Horticulture

Hemp Disposal Methods

Caleb Summeril
Written by Caleb Summeril

It’s an exciting time to be involved within the hemp industry. Mainstream acceptance and an ease of federal regulations have led to a boom that is proving exciting both for those involved with the production of hemp-based products but also the public who will directly benefit from a wide range of offerings that are now more easily available.

From a production standpoint, progress within the hemp-growing industry does not mean an end to regulations. Every hemp farmer or grower knows that there are plenty of rules to follow to maintain good standing with any and all regulatory agencies overlooking their operations. Forget to follow any of these newly established rules and regulations and you face a fine and/or the loss of your hemp growing venture altogether.

One critical area of these regulations that all hemp producers need to pay attention to is the disposal methods for non-compliant plant matter and byproducts. Familiarize yourself with the regulations laid out by the United States Department of Agriculture (USDA) for hemp disposal in addition to any state rules in your local area.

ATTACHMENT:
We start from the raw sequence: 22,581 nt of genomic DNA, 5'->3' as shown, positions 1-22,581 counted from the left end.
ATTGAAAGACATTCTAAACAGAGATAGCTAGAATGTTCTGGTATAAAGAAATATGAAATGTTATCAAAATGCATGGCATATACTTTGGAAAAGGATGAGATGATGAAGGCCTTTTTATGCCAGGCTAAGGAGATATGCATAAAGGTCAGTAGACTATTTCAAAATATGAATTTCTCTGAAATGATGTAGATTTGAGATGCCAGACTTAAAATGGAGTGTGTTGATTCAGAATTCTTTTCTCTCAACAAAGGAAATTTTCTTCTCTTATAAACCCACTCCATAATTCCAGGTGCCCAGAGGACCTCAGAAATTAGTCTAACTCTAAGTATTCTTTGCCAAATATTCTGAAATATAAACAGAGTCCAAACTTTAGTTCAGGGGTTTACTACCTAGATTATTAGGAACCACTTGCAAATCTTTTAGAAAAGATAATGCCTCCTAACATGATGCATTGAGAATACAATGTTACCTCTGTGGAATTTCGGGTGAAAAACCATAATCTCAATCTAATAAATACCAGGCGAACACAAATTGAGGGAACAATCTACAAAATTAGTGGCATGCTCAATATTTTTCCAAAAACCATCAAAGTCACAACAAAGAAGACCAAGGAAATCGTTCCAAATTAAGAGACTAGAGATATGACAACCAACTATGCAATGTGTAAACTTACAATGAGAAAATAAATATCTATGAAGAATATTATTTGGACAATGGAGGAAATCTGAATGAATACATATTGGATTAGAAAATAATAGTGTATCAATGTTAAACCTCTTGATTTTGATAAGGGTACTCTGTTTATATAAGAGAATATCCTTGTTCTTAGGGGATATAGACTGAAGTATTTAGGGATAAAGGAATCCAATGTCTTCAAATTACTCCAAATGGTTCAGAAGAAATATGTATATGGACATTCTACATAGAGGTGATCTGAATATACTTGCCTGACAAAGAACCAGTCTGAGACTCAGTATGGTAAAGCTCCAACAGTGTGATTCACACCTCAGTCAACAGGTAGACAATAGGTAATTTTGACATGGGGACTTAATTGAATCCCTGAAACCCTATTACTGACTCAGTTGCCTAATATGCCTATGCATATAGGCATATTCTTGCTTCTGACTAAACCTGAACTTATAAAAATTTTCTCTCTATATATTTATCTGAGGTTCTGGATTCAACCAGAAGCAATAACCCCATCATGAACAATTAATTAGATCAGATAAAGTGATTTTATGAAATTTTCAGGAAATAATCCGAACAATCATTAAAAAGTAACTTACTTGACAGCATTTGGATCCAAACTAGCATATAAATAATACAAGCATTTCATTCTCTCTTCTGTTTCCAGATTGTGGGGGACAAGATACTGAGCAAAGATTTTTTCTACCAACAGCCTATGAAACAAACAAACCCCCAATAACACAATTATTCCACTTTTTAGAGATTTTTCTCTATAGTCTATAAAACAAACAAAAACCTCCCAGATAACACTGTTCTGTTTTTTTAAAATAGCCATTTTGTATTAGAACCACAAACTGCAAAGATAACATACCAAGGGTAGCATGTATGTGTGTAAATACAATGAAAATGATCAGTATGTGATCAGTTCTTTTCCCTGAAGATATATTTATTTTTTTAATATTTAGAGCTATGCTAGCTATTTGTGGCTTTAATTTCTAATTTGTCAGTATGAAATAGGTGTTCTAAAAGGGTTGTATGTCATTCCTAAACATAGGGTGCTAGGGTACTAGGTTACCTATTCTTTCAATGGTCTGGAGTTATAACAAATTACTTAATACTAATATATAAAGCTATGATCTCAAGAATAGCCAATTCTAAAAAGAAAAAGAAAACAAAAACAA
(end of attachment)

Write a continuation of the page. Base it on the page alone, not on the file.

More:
Below is a breakdown of some of the key considerations with the federal hemp disposal methods as outlined by the USDA. Bear in mind that the purpose of disposal, in the eyes of regulators, is to “transition the non-compliant product into a non-retrievable or non-ingestible form.”

  • Mulching/Composting – Hemp crops are mixed in with plant matter, manure, or any other type of biomass. The breakdown of this organic material is a proper disposal method and can also be used for future soil and fertilizer.
  • Plowing Under – This is a form of ‘in-field’ composting that uses a plow or other means to turn over the crop and surface layer of soil to bury plant matter underground. This is most easily accomplished with heavy machinery and is a quick and effective way to dispose of non-compliant or unusable hemp crops.
  • Mower/Chopper – This disposal method uses a large lawn mower to cut down and destroy standing crops to render them to an unusable state. This is a simple and easy method of disposal.
  • Burial – This method involves digging a trench with heavy machinery such as a backhoe or plow and then burying plant matter and the surface soil a minimum of 1-foot underground.
  • Burning – Just as it sounds, non-compliant crops are set afire to dispose. This is an effective method of disposal but extreme care needs to be implemented when setting any crop on fire. Certain areas require you to get a permit or have local fire authorities present for the burn. This method should only be done if there is no risk of the fire spreading out of control.

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About the author

Caleb Summeril

Caleb Summeril

Caleb Summeril writes creative copy, stories and songs from the mountains of Colorado. When not working on words, he can be found on global gallivants which fuel future endeavors. Learn more about his writing services at calebsummeril.com

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